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Editorial: Restoring life to tourism

Editorial: Restoring life to tourism

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Looking north on Atlantic Avenue at the Virginia Beach Oceanfront near 35th Street on March 11. The tourist industry still needs help to recover from the pandemic and the dramatic loss of revenue it caused.

Looking north on Atlantic Avenue at the Virginia Beach Oceanfront near 35th Street on March 11. The tourist industry still needs help to recover from the pandemic and the dramatic loss of revenue it caused.

Virginia’s tourism industry urgently needs help to recover from the blow it has suffered during the long months of the COVID pandemic. And because tourism is a vital part of the state’s economy, efforts to draw large numbers of people back to our beaches, historic sites and other destinations will also be an essential part of the state’s overall economic recovery.

That begins with the thoughtful use of $50 million from federal COVID relief funding by the Virginia Tourism Corp., the state agency whose job is to support and expand tourism and hospitality.

Gov. Ralph Northam proposed, and the General Assembly approved, that sending, which is a good first step. Now the corporation needs to move quickly and decisively to put that money to work bolstering tourism.

Estimates during the summer were that Virginia had lost at least $14.5 billion in tourist and travel revenues since the pandemic struck in the spring of 2021. With tourism a major part of the local economy, Hampton Roads has been hard hit, and nowhere more than in Virginia Beach and Williamsburg.

The pandemic has put many people in the tourism industry out of work. Earlier this year, Rita McClenny, the president of Virginia Tourism Corp., told legislators that tourism and hospitality businesses employ about 10% of workers in the state, but had about 45% of jobs lost during the pandemic.

The corporation will direct $30 million of the funds to counties and independent cities across the state to be parceled out to 114 organizations that handle marketing for tourist destinations. The money will help the organizations rebuild their marketing programs and expand their efforts to attract visitors from new areas.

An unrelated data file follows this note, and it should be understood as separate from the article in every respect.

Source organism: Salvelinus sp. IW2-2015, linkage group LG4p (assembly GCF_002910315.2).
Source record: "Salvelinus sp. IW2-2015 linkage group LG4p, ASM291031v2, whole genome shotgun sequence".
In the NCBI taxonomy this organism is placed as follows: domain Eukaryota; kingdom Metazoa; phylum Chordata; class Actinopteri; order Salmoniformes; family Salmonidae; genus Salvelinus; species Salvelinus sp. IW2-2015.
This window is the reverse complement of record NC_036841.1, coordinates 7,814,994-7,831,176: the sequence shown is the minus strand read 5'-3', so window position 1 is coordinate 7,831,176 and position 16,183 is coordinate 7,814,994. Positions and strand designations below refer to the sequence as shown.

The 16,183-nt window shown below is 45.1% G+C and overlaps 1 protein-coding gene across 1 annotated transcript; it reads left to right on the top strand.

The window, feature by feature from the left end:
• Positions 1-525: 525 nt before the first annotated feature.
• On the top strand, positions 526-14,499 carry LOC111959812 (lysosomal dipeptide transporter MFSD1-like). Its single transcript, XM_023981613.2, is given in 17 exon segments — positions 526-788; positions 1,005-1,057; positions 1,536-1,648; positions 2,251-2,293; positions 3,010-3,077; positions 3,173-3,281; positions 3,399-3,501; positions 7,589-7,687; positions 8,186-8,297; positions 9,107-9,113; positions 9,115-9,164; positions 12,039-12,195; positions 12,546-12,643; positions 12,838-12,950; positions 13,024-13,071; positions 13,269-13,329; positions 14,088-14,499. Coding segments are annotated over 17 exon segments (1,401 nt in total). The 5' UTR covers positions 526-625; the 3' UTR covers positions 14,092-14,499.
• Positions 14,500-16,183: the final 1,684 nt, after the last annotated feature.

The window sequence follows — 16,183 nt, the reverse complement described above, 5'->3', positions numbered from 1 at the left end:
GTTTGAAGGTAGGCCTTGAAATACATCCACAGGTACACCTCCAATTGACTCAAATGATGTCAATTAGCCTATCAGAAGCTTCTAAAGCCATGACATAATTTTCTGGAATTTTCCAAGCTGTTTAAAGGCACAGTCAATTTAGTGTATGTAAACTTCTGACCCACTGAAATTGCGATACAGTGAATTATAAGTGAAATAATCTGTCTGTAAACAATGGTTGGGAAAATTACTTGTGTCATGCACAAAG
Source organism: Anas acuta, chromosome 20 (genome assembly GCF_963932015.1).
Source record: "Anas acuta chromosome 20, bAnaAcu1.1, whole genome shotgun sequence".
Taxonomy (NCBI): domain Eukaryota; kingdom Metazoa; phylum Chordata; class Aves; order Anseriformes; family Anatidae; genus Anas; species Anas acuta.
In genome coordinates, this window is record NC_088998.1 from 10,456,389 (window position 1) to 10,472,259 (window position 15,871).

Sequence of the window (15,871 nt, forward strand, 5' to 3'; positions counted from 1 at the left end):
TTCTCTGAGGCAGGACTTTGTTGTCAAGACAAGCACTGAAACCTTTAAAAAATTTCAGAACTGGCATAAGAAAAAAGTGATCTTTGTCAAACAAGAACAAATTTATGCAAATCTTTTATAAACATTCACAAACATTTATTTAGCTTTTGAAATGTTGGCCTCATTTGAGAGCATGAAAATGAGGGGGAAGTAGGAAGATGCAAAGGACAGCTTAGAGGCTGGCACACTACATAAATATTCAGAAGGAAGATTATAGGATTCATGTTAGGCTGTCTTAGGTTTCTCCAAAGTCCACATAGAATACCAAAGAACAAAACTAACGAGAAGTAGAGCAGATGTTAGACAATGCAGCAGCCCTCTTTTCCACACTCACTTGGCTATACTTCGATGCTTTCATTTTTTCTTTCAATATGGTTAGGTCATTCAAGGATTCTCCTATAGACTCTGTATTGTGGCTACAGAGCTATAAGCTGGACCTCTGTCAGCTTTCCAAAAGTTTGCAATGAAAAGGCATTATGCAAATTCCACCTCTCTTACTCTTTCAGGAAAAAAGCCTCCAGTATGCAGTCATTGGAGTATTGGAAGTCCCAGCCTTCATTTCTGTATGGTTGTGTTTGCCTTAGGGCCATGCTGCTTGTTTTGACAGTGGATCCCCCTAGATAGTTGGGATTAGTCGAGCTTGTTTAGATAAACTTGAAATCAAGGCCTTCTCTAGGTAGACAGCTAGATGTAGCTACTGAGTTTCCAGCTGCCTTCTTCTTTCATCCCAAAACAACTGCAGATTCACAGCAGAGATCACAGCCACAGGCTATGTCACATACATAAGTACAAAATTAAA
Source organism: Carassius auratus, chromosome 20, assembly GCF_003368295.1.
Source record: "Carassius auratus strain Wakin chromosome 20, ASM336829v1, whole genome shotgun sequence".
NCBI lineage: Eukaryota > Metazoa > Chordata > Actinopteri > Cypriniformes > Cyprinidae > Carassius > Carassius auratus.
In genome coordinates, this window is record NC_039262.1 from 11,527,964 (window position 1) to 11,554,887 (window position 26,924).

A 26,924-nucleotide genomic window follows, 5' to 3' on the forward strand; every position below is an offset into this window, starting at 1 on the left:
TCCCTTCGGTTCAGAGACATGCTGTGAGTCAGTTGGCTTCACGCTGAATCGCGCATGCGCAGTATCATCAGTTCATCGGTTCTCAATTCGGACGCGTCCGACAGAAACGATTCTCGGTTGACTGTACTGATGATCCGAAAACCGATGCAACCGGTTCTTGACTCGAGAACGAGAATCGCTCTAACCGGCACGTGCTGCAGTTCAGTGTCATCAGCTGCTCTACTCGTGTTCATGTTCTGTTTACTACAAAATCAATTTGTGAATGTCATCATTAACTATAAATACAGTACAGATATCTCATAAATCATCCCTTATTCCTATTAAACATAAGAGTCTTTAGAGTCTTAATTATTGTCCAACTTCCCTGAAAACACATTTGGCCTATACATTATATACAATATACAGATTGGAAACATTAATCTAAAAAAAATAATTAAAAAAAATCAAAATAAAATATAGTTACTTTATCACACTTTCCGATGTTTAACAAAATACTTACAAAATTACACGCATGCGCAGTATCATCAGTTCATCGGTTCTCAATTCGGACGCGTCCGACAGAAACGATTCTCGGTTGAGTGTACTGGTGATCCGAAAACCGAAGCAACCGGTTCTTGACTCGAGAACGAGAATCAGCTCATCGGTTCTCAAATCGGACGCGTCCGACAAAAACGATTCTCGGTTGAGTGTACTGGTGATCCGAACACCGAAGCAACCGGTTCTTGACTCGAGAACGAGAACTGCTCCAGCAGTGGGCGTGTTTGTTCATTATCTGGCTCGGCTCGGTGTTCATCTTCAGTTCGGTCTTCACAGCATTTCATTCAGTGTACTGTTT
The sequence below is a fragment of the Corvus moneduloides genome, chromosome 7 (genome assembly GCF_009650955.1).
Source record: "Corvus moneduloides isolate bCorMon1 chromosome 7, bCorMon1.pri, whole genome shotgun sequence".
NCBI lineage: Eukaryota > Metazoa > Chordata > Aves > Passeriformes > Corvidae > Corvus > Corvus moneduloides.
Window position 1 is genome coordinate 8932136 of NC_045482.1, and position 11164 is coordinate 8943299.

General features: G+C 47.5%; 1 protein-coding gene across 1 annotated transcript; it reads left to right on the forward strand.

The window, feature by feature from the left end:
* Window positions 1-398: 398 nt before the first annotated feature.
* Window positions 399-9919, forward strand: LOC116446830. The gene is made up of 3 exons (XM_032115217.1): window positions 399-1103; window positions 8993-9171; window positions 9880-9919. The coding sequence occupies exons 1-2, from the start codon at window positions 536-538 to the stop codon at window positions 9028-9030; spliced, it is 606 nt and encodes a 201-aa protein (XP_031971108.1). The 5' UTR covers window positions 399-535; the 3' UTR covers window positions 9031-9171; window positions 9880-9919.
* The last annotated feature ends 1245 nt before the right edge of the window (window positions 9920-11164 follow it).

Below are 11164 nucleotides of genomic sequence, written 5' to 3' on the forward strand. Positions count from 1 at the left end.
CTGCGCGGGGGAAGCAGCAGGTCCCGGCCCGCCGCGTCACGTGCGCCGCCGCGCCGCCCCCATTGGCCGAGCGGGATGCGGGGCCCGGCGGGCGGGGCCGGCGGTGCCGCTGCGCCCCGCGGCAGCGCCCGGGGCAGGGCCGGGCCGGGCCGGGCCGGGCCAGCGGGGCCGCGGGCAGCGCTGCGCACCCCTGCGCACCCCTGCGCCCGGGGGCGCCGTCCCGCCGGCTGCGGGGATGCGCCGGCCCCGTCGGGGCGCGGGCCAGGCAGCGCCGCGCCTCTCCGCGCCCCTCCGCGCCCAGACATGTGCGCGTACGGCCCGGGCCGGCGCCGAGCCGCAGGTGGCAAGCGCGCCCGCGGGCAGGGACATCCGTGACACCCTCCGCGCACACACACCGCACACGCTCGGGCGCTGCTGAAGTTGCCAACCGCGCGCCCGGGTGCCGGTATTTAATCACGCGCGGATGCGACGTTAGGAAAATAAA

The corporation is also developing a Virginia Tourism Recovery Program to help counties and cities bounce back from the toll the pandemic has taken.

Now is the time to start the campaign to revive the tourism industry in earnest and spread the word about what Virginia destinations have to offer.

In most places, kids are back in school and fewer people are telecommuting to work. We are past the peak of this year’s tourist season. But people are starting to think ahead and plan for the coming holidays and future vacations. This is a great opportunity to spread the word about what Virginia destinations have to offer.

People are trying to get back to some sort of “normal.” Unfortunately, we are still dealing with a big unknown as the delta variant continues to take its toll.

That’s all the more reason the Tourism Recovery Program should work quickly to come up with creative ways to make the case for visiting Virginia’s wealth of beaches, outdoor recreation areas, historic sites, mountains and theme parks.

We can hope that as government officials work to increase vaccination rates, the pandemic will soon be under control for good. It’s crucial now — when people are weary of COVID’s limitations on their travel and activities — to get a strong message out about what the state has to offer.

The Virginia Tourism Corp. is in a good position to launch a strong effort. In addition to the federal funds it’s receiving, it ended the 2021 fiscal year with a larger surplus, $6.6 million as compared to $5.7 million in fiscal 2020. The savings came largely through reduced travel by its staff and less spending on travel shows, exhibitions and missions.

Those activities were curtailed because of COVID, but fortunately, the corporation should be able to invest heavily in fresh marketing and other initiatives to jump-start tourism in the coming months.

COVID has been a big drain on Virginia’s tourism industry. But if things go well, the pandemic is reined in and leaders here are resourceful, this also could be a great opportunity. It’s time to roll out and implement a creative Tourism Recovery Program that can help Virginia move forward into a bright, prosperous future.

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